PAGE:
- The Washington Times - Tuesday, February 2, 2016

U.S. Rep. Katherine Clark, Massachusetts Democrat, has promised to “double down” on her efforts to combat online abuse after she became a the victim of a cyber prank on Sunday night that ended with multiple police officers arriving at her home in search of an active shooter.

Law enforcement didn’t discover any gunmen at Ms. Clark’s Melrose, Massachusetts, home, nor were there any to begin with. Instead, the congresswomen had been on the receiving end of a “swatting” prank: an Internet-enabled gag in which perpetrators obtain a target’s personal information online and then dial 911 to report a fake emergency at that person’s home, often using software to anonymize their identity.

The chief of the Melrose Police Department said in a statement on Monday that authorities had received a computer-generated phone call from an unknown person the night prior in which they were told that there were “shots fired” and an “active shooter” at the home.

“It appears that someone was trying to elicit a police response by making a false report,” Chief Michael L. Lyle said. “We take incidents like this very seriously, and will conduct a thorough investigation.”

Even if that probe identifies the person or persons responsible, however, federal law does not at this time prohibit using telecommunications system to falsely report emergency situations, like active shooters.

Indeed, Ms. Clark has aimed to change that, and in November she introduced the Interstate Swatting Hoax Act of 2015 in an effort to close that loophole and make reporting phony shooter situations as serious as a crime as falsifying a bomb threat or terrorist attack.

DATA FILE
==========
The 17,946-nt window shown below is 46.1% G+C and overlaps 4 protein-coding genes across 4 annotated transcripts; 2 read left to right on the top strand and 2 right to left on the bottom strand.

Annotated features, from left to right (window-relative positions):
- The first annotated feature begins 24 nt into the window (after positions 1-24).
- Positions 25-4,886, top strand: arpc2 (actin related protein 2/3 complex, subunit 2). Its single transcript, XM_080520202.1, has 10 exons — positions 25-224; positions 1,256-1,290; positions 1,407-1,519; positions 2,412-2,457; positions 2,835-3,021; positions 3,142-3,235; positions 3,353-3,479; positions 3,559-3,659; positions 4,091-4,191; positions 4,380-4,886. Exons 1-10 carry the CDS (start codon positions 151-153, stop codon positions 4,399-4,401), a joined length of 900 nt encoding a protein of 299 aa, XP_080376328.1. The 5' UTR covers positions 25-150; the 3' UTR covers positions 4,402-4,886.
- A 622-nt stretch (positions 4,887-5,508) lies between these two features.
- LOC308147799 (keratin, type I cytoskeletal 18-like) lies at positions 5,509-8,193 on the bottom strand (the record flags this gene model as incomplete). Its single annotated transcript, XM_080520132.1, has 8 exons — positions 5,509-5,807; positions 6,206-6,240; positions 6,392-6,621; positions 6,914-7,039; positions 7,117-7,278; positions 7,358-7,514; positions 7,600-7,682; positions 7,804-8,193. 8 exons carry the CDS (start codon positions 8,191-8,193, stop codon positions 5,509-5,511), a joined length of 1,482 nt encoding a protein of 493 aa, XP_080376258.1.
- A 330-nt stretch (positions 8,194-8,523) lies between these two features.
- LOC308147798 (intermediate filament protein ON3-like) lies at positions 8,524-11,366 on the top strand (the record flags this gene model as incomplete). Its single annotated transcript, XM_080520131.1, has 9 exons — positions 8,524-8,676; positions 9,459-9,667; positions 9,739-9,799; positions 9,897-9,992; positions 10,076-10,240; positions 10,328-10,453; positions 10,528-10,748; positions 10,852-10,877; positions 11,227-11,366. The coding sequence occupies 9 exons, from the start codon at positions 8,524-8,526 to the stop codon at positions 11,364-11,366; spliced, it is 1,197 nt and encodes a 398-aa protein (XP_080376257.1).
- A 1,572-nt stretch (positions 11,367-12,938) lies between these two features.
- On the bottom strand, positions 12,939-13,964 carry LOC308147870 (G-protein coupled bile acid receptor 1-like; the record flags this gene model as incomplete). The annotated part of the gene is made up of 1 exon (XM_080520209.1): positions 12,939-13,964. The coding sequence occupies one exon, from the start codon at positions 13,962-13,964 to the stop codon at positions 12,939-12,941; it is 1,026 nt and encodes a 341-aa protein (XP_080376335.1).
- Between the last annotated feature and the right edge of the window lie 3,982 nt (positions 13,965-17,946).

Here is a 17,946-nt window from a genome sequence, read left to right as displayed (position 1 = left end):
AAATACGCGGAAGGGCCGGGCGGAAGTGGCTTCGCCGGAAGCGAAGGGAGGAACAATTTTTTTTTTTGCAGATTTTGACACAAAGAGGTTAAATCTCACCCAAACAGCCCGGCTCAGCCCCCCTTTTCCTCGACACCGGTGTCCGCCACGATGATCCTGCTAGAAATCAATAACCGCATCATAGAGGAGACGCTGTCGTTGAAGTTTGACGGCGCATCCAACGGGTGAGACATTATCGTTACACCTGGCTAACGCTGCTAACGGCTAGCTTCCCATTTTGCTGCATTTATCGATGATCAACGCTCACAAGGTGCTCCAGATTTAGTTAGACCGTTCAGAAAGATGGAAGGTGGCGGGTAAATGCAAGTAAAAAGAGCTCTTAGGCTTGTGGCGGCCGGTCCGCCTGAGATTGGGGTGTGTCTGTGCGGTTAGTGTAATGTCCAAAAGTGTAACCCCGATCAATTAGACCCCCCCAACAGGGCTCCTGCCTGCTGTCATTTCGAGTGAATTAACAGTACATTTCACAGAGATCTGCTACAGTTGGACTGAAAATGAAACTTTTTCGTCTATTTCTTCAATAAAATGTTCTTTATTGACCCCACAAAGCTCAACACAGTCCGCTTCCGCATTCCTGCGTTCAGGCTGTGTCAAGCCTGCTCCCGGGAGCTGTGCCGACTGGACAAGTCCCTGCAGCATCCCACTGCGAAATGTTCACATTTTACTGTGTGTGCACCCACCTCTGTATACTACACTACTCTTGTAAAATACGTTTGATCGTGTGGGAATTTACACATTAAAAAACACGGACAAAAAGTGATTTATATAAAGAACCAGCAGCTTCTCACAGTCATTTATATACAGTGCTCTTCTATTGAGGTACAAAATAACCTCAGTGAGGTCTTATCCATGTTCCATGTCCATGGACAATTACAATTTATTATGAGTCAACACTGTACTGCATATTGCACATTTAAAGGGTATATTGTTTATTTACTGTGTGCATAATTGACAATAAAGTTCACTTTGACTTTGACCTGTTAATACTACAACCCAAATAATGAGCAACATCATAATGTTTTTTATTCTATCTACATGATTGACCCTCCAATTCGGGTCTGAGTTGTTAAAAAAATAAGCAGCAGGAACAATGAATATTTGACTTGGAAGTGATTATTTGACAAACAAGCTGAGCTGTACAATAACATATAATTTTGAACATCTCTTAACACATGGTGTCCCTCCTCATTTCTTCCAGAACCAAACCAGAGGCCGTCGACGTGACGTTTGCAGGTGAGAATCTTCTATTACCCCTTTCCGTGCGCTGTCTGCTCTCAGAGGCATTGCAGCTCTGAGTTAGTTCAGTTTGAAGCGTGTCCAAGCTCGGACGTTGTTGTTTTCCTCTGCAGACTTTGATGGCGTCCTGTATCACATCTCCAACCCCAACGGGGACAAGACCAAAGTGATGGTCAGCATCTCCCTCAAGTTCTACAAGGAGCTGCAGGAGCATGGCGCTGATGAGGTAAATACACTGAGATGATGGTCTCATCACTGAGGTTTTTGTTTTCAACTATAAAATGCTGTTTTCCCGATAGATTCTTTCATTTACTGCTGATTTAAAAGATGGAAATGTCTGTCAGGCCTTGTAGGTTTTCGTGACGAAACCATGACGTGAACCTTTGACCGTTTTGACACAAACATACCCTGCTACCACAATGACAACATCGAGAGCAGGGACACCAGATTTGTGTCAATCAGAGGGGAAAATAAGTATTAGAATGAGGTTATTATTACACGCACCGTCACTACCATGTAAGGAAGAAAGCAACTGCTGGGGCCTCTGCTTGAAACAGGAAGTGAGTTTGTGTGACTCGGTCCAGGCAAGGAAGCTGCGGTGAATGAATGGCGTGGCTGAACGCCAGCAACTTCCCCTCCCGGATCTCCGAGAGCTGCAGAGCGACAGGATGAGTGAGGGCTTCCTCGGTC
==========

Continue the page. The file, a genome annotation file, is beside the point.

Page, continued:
“Perpetrators of these hoaxes purposefully use our emergency responders to harm their victims,” she said when she introduced her proposal. “These false reports are dangerous and costly, and have resulted in serious injury to victims and law enforcement. It is time to update our laws to appropriately address this crime.”

Ms. Clark’s bill hasn’t moved out of committee since being introduced last year, but the congresswoman told the Boston Globe that Sunday night’s incident “will really cause me to double down” on her efforts.

“No mother should have to answer the door to the police in the middle of the night and fear for her family’s safety simply because an anonymous person disagrees with her,” she said in a statement.

Nationwide, the FBI responds to around 400 swatting pranks each year. If Ms. Clark’s act is passed, perpetrators could face life sentences in prison if a death occurs as the result of a swatting hoax, and law enforcement would be able to seek compensation to recover the costs of dispatching a SWAT team.

Ms. Clark told the Boston Herald that she will speak more of her anti-swatting efforts at the South by Southwest Festival next month in Texas during an all-day Online Harassment Summit.

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